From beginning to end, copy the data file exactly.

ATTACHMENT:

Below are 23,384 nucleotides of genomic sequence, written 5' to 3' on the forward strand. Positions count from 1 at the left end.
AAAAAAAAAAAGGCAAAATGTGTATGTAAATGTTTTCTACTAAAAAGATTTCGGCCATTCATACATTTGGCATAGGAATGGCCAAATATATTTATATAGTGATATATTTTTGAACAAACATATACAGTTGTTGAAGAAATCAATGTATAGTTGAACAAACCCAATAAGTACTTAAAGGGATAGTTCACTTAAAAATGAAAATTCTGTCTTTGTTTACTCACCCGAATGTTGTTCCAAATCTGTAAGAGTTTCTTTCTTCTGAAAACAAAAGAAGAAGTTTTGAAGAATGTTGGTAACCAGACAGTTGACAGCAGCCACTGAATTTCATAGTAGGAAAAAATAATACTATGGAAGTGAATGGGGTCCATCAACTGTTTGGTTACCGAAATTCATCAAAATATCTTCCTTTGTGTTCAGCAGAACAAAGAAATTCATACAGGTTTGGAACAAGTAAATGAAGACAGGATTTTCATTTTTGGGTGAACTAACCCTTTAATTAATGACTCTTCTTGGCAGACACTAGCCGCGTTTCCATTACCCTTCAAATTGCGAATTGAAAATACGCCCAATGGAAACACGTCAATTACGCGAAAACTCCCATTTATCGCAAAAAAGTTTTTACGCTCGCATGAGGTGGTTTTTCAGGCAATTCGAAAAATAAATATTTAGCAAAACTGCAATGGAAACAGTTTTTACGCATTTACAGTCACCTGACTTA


Below are 23,384 nucleotides of genomic sequence, written 5' to 3' on the forward strand. Positions count from 1 at the left end.
AAAAAAAAAAAGGCAAAATGTGTATGTAAATGTTTTCTACTAAAAAGATTTCGGCCATTCATACATTTGGCATAGGAATGGCCAAATATATTTATATAGTGATATATTTTTGAACAAACATATACAGTTGTTGAAGAAATCAATGTATAGTTGAACAAACCCAATAAGTACTTAAAGGGATAGTTCACTTAAAAATGAAAATTCTGTCTTTGTTTACTCACCCGAATGTTGTTCCAAATCTGTAAGAGTTTCTTTCTTCTGAAAACAAAAGAAGAAGTTTTGAAGAATGTTGGTAACCAGACAGTTGACAGCAGCCACTGAATTTCATAGTAGGAAAAAATAATACTATGGAAGTGAATGGGGTCCATCAACTGTTTGGTTACCGAAATTCATCAAAATATCTTCCTTTGTGTTCAGCAGAACAAAGAAATTCATACAGGTTTGGAACAAGTAAATGAAGACAGGATTTTCATTTTTGGGTGAACTAACCCTTTAATTAATGACTCTTCTTGGCAGACACTAGCCGCGTTTCCATTACCCTTCAAATTGCGAATTGAAAATACGCCCAATGGAAACACGTCAATTACGCGAAAACTCCCATTTATCGCAAAAAAGTTTTTACGCTCGCATGAGGTGGTTTTTCAGGCAATTCGAAAAATAAATATTTAGCAAAACTGCAATGGAAACAGTTTTTACGCATTTACAGTCACCTGACTTA